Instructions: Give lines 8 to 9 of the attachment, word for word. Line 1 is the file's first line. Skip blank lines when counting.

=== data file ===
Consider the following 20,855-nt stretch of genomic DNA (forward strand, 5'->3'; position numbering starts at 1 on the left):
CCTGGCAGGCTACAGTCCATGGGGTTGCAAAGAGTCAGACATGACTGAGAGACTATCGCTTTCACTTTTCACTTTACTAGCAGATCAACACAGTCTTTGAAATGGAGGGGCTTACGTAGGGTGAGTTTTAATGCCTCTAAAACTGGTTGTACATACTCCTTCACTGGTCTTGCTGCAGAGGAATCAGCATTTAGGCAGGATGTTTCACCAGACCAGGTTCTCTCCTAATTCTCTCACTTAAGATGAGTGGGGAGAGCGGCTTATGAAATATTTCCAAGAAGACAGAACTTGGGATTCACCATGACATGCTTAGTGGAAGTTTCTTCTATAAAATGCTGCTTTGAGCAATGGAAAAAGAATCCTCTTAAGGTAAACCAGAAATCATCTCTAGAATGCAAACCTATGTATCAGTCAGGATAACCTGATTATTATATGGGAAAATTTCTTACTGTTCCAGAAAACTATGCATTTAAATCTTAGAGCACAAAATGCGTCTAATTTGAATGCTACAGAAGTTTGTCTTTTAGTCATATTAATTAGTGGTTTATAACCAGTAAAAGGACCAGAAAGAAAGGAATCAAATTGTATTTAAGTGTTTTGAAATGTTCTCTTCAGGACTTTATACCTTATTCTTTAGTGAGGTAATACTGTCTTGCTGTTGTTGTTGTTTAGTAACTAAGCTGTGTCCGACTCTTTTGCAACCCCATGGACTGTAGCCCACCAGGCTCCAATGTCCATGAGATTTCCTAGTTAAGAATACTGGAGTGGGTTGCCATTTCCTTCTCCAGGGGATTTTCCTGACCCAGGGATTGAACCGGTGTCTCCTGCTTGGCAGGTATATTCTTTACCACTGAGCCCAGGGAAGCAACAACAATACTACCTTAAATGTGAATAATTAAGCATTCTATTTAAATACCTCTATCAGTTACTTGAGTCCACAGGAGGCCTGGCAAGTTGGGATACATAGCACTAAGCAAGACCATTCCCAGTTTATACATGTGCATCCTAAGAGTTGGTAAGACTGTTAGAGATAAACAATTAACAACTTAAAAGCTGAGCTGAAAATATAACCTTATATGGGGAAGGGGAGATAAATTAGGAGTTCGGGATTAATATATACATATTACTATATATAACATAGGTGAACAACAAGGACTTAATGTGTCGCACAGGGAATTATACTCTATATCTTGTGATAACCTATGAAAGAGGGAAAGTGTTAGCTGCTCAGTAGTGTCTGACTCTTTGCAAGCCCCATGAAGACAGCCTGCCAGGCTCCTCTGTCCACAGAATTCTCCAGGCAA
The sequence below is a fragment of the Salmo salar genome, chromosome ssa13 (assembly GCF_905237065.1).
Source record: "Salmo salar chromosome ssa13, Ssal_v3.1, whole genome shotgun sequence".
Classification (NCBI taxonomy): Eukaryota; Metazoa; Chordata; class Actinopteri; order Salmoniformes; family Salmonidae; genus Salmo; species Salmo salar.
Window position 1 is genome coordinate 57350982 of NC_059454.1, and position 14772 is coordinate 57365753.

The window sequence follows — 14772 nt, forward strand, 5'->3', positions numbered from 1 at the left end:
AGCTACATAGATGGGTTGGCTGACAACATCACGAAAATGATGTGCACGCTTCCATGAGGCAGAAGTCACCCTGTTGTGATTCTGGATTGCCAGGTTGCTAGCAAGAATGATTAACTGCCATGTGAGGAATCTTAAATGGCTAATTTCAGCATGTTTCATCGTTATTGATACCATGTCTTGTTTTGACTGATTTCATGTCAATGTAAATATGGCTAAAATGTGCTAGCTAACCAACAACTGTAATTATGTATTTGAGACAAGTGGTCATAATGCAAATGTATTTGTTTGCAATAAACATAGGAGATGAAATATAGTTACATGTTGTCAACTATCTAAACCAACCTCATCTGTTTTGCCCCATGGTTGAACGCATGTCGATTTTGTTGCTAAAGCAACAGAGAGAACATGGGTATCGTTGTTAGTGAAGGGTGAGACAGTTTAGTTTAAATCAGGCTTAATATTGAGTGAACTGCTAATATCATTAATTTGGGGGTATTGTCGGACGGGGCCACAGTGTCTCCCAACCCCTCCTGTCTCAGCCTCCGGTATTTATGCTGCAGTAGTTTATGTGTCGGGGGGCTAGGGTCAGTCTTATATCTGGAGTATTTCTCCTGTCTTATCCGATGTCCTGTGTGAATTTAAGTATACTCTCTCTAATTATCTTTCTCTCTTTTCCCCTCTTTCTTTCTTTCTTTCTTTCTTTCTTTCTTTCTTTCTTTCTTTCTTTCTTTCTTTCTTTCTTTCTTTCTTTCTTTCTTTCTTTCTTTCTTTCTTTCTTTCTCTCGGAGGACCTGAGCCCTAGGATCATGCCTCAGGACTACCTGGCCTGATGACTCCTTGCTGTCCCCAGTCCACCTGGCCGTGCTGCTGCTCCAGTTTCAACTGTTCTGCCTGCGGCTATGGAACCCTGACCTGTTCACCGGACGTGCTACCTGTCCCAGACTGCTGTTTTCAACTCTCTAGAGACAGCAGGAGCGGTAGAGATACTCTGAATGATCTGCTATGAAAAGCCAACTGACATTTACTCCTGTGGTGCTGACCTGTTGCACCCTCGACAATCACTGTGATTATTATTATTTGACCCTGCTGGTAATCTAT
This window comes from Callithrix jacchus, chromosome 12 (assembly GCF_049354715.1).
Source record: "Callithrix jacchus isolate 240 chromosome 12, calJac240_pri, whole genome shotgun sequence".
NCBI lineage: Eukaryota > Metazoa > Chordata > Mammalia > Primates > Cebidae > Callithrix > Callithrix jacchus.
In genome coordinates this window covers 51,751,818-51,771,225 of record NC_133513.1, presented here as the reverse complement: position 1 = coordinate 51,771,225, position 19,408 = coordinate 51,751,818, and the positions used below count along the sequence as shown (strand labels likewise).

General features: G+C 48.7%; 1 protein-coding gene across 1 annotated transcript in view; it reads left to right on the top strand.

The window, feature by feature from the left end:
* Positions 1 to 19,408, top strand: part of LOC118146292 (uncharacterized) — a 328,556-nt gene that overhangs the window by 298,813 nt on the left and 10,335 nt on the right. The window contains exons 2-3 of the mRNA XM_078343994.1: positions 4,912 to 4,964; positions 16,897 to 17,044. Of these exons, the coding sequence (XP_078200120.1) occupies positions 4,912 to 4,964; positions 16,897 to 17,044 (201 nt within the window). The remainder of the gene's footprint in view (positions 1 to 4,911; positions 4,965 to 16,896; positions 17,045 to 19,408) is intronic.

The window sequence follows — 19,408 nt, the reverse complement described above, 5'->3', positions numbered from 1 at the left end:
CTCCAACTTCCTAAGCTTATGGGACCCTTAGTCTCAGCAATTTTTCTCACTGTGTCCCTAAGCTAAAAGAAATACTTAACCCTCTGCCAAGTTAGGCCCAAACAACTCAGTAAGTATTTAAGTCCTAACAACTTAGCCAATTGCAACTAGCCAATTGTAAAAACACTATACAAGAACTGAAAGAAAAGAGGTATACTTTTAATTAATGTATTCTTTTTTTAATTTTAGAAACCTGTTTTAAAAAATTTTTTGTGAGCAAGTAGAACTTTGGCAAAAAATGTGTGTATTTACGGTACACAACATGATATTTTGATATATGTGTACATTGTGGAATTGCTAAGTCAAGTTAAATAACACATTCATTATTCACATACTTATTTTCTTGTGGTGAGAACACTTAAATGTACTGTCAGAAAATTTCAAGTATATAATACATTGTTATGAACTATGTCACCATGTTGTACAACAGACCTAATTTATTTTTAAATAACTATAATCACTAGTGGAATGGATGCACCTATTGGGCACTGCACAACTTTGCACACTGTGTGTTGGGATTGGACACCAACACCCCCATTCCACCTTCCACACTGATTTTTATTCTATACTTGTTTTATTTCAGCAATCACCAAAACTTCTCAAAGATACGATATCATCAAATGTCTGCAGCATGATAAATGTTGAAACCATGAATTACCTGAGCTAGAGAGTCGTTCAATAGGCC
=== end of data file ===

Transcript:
AGCTACATAGATGGGTTGGCTGACAACATCACGAAAATGATGTGCACGCTTCCATGAGGCAGAAGTCACCCTGTTGTGATTCTGGATTGCCAGGTTGCTAGCAAGAATGATTAACTGCCATGTGAGGAATCTTAAATGGCTAATTTCAGCATGTTTCATCGTTATTGATACCATGTCTTGTTTTGACTGATTTCATGTCAATGTAAATATGGCTAAAATGTGCTAGCTAACCAACAACTGTAATTATGTATTTGAGACAAGTGGTCATAATGCAAATGTATTTGTTTGCAATAAACATAGGAGATGAAATATAGTTACATGTTGTCAACTATCTAAACCAACCTCATCTGTTTTGCCCCATGGTTGAACGCATGTCGATTTTGTTGCTAAAGCAACAGAGAGAACATGGGTATCGTTGTTAGTGAAGGGTGAGACAGTTTAGTTTAAATCAGGCTTAATATTGAGTGAACTGCTAATATCATTAATTTGGGGGTATTGTCGGACGGGGCCACAGTGTCTCCCAACCCCTCCTGTCTCAGCCTCCGGTATTTATGCTGCAGTAGTTTATGTGTCGGGGGGCTAGGGTCAGTCTTATATCTGGAGTATTTCTCCTGTCTTATCCGATGTCCTGTGTGAATTTAAGTATACTCTCTCTAATTATCTTTCTCTCTTTTCCCCTCTTTCTTTCTTTCTTTCTTTCTTTCTTTCTTTCTTTCTTTCTTTCTTTCTTTCTTTCTTTCTTTCTTTCTTTCTTTCTTTCTTTCTTTCTTTCTTTCTTTCTCTCGGAGGACCTGAGCCCTAGGATCATGCCTCAGGACTACCTGGCCTGATGACTCCTTGCTGTCCCCAGTCCACCTGGCCGTGCTGCTGCTCCAGTTTCAACTGTTCTGCCTGCGGCTATGGAACCCTGACCTGTTCACCGGACGTGCTACCTGTCCCAGACTGCTGTTTTCAACTCTCTAGAGACAGCAGGAGCGGTAGAGATACTCTGAATGATCTGCTATGAAAAGCCAACTGACATTTACTCCTGTGGTGCTGACCTGTTGCACCCTCGACAATCACTGTGATTATTATTATTTGACCCTGCTGGTAATCTAT
This window comes from Callithrix jacchus, chromosome 12 (assembly GCF_049354715.1).